6 Manitoba rural municipalities declare state of emergency, brace for more flooding
Rainfall warnings issued for southeast corner of province, including Winnipeg
Several rural municipalities in southern Manitoba that are experiencing overland flooding are declaring local states of emergency as they brace for more precipitation this weekend.
There are now six Manitoba rural municipalities under a local state of emergency, Transportation and Infrastructure Minister Doyle Piwniuk said during question period at the legislature Thursday: Headingley, Cartier, Ritchot, Morris, Montcalm and Fisher.
The emergency declarations come as Environment Canada has issued rainfall warnings for the southeast corner of the province due to another Colorado low passing through Manitoba.
The weather agency predicts 20-50 millimetres will fall during a 24-36-hour period starting on Friday night.
That comes after the Red River Valley received approximately 70 millimetres of rain from a Colorado low last weekend.
Officials in the RM of Montcalm, which is south of Winnipeg and covers the area around the communities of St. Jean Baptiste and Letellier, announced a month-long local state of emergency on Thursday morning.
The municipality's official website lists 21 flood-related road closures, and says approximately 16 homes on St. Mary's Road are at risk of needing to be evacuated.
The homeowners have been notified and the municipality is arranging accommodations in case they need to evacuate, the online update says.
In the neighbouring RM of Morris, the Morris River is just about touching the Highway 75 bridge at the town's northern edge.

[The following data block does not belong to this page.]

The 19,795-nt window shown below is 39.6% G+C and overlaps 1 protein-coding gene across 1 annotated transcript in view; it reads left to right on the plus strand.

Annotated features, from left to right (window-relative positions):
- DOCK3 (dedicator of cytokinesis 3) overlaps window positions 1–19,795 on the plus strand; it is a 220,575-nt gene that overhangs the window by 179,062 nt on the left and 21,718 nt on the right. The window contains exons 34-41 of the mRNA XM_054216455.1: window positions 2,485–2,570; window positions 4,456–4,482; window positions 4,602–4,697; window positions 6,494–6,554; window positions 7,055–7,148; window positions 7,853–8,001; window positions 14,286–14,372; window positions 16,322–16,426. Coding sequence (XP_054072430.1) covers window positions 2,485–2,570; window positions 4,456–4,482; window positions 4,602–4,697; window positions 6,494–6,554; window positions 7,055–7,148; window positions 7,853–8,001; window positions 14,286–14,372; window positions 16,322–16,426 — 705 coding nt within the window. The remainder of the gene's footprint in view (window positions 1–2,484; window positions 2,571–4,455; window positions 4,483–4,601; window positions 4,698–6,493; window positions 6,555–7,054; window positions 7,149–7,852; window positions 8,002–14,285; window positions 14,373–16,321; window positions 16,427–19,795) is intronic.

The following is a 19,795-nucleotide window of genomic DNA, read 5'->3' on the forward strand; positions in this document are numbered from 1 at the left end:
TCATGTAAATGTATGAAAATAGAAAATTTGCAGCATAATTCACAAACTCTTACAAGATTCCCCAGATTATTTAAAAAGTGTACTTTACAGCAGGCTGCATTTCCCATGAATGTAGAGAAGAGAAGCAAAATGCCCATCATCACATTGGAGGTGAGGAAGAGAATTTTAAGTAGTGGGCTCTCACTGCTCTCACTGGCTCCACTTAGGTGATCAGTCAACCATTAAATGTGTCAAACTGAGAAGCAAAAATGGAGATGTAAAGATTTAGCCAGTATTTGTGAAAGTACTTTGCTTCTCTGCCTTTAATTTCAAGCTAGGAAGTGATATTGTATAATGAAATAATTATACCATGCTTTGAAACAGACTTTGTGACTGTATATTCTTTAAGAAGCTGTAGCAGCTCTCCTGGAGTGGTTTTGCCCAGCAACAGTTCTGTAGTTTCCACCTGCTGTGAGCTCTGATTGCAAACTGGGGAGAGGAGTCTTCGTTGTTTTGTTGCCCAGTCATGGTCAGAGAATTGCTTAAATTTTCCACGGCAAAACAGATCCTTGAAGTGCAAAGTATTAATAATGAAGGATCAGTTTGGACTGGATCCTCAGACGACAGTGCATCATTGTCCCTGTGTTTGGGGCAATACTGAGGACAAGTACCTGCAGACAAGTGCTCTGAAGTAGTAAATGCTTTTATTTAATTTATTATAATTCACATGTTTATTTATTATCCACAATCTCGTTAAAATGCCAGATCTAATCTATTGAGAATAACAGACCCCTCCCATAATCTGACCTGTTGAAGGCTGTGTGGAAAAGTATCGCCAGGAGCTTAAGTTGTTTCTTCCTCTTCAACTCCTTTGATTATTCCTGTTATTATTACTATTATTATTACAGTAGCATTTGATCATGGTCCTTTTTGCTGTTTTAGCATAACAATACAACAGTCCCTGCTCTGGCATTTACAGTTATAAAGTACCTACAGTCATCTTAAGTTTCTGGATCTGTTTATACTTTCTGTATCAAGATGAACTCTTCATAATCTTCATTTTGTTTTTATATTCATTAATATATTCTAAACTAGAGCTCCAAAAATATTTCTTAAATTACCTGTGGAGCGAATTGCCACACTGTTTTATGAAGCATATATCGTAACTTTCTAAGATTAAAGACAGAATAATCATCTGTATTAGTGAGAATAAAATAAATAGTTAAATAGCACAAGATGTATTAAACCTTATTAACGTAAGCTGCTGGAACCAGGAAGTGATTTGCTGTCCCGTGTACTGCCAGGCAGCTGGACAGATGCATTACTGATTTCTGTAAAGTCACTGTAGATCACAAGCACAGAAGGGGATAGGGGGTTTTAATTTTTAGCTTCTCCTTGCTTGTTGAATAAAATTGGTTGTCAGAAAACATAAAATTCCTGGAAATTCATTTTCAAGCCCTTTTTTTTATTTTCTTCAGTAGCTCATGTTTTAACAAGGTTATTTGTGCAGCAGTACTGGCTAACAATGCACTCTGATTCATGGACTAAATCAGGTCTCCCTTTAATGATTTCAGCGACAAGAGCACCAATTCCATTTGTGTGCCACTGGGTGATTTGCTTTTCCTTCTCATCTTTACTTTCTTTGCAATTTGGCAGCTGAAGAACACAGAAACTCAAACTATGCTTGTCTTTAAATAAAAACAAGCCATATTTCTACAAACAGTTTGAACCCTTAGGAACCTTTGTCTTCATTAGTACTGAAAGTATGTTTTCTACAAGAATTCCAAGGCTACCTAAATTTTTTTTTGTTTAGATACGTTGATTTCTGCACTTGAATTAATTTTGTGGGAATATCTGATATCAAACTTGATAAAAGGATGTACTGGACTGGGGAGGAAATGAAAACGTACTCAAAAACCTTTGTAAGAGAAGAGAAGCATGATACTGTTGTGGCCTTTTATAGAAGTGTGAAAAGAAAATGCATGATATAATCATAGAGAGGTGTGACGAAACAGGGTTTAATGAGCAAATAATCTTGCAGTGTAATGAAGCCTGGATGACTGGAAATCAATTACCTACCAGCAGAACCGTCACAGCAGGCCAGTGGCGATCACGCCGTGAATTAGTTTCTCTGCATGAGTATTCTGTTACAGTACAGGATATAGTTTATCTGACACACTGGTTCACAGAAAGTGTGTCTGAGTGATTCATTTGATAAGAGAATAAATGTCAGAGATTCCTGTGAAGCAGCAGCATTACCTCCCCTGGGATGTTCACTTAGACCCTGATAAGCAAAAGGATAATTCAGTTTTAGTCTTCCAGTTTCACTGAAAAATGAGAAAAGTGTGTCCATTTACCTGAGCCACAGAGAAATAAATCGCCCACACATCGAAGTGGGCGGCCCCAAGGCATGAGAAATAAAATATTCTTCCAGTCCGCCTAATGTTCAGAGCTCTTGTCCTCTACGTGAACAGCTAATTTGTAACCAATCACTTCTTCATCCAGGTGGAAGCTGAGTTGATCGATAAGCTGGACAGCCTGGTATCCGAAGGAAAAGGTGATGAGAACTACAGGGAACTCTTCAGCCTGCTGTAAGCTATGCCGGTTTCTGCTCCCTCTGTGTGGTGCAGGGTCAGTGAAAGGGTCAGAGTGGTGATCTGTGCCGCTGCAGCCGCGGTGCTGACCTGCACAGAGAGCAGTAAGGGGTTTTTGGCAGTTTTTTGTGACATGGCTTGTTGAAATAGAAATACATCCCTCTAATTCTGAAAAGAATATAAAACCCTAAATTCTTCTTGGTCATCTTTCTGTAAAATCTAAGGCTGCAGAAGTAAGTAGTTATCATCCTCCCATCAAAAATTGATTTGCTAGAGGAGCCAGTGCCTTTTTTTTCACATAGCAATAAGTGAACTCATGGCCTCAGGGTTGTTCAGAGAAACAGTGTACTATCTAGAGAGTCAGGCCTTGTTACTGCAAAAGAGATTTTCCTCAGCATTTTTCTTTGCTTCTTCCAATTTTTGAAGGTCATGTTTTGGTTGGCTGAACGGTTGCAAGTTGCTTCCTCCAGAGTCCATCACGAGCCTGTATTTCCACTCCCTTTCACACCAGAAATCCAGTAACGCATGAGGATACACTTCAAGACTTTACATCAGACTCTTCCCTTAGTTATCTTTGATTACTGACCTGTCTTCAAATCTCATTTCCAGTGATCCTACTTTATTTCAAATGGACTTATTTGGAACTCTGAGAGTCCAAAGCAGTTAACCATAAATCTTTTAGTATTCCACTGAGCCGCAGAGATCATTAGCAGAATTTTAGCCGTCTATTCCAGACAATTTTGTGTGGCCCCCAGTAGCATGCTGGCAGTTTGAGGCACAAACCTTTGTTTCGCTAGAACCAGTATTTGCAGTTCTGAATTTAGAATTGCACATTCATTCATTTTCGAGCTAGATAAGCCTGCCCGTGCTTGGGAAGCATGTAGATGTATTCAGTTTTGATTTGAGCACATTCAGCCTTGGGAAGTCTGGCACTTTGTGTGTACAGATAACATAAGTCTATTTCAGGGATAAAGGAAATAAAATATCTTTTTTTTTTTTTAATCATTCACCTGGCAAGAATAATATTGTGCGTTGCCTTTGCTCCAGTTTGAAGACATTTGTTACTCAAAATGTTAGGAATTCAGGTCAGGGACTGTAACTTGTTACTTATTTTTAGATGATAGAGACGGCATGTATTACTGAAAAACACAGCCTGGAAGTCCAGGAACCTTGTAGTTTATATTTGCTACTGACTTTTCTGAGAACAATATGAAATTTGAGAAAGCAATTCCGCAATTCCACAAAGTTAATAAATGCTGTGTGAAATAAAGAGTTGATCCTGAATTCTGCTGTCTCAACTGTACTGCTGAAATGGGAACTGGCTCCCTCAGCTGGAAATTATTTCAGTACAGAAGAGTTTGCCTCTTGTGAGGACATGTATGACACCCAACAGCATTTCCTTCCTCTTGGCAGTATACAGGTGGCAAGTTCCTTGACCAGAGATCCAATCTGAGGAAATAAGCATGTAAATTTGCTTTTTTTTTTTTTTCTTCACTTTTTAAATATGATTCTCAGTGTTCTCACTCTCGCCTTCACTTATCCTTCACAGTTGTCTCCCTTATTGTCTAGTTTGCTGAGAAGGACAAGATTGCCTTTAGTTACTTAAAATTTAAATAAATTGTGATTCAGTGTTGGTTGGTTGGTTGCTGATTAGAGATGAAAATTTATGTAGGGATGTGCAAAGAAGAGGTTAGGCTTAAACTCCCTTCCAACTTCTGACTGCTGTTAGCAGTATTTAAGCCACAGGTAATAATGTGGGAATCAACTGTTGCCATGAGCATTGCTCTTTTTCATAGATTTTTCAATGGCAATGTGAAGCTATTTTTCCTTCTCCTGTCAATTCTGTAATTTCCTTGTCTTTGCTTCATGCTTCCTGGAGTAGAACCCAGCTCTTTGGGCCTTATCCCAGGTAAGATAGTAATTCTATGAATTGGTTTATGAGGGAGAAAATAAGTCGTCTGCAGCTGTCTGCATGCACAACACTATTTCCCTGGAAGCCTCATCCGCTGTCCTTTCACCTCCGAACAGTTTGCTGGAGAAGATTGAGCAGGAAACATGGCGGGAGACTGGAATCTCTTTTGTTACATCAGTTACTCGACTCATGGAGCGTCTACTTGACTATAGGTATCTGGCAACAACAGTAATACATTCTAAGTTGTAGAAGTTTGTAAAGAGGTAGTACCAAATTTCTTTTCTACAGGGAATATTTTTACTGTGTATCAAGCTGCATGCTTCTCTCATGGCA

Crews are piling up mud to support the town's ring dike there, and officials have said that they are prepared to close Highway 75 if needed.
The reeve of the RM of Morris, Ralph Groening, says there haven't been homes flooded yet, but he's concerned right now about roads being flooded.
"Like the rest of the province, we're hoping that the moisture will be minimal and that we can move on to the next season," Groening said.
The rural municipality of Ritchot, which covers the area around communities such as Ste. Agathe, St. Adolphe, Ile des Chêne and Grande Pointe, is also making preparations for this weekend.
RM Mayor Chris Ewen says 6,500 sandbags have been distributed, and some voluntary evacuation notices have been issued.
The municipality's chief administrative officer, Mitch Duval, says 14 of the evacuation notices have been issued so far, and he expects 40 more before the weekend for homeowners in high-risk areas.
Ewen echoed Groening's concerns that roads will be flooded and residents may be stranded.
Declaring a state of emergency and flood preparations are par for the course when living in the Red River Valley, Ewen said.
"It happens almost annually in our region. We're at a pretty standard high level season for Ritchot, so we haven't seen anything super uncommon."
Mary Elizabeth McKenzie has lived in the area for 30 years. Her home was badly damaged in the flood of 1997, but since then has been flood-proofed.
She said she's not too worried about water getting into her home, but is worried about road access being cut off.
"The end of the road down here tends to go out fairly early, which means you have to get out your chest waders, or we can usually drive through with a truck depending on how it is," she said.
"But the current is very strong. I've seen people washed out in their ATVs down there, trying to get through the water."
She said she might take her horses to another stable, just to be safe.
For now, she said she hasn't been issued an evacuation notice, and doesn't expect she'll get one.
"Unless there's a major, major storm, I can't see it."
With files from Alana Cole